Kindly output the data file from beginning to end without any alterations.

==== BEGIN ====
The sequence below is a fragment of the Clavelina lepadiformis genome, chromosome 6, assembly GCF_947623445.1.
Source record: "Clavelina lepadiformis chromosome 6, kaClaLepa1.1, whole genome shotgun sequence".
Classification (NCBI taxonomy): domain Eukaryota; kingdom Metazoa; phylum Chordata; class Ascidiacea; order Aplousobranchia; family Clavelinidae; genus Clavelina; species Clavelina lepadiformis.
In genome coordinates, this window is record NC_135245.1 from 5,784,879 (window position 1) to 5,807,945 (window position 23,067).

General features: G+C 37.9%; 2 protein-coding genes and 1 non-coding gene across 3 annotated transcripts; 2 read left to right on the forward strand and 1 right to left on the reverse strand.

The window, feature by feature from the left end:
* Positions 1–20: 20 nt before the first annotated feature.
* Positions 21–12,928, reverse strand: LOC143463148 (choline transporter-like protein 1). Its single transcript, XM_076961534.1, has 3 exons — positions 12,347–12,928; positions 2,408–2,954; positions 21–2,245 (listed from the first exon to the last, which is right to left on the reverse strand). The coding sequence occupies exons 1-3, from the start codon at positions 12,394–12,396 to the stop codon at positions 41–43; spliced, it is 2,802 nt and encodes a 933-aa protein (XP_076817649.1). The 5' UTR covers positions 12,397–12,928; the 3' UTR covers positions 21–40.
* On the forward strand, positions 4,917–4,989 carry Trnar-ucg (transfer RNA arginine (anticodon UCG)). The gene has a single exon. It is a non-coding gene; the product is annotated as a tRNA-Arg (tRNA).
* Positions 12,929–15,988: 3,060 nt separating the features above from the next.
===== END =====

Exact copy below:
The sequence below is a fragment of the Clavelina lepadiformis genome, chromosome 6, assembly GCF_947623445.1.
Source record: "Clavelina lepadiformis chromosome 6, kaClaLepa1.1, whole genome shotgun sequence".
Classification (NCBI taxonomy): domain Eukaryota; kingdom Metazoa; phylum Chordata; class Ascidiacea; order Aplousobranchia; family Clavelinidae; genus Clavelina; species Clavelina lepadiformis.
In genome coordinates, this window is record NC_135245.1 from 5,784,879 (window position 1) to 5,807,945 (window position 23,067).

General features: G+C 37.9%; 2 protein-coding genes and 1 non-coding gene across 3 annotated transcripts; 2 read left to right on the forward strand and 1 right to left on the reverse strand.

The window, feature by feature from the left end:
* Positions 1–20: 20 nt before the first annotated feature.
* Positions 21–12,928, reverse strand: LOC143463148 (choline transporter-like protein 1). Its single transcript, XM_076961534.1, has 3 exons — positions 12,347–12,928; positions 2,408–2,954; positions 21–2,245 (listed from the first exon to the last, which is right to left on the reverse strand). The coding sequence occupies exons 1-3, from the start codon at positions 12,394–12,396 to the stop codon at positions 41–43; spliced, it is 2,802 nt and encodes a 933-aa protein (XP_076817649.1). The 5' UTR covers positions 12,397–12,928; the 3' UTR covers positions 21–40.
* On the forward strand, positions 4,917–4,989 carry Trnar-ucg (transfer RNA arginine (anticodon UCG)). The gene has a single exon. It is a non-coding gene; the product is annotated as a tRNA-Arg (tRNA).
* Positions 12,929–15,988: 3,060 nt separating the features above from the next.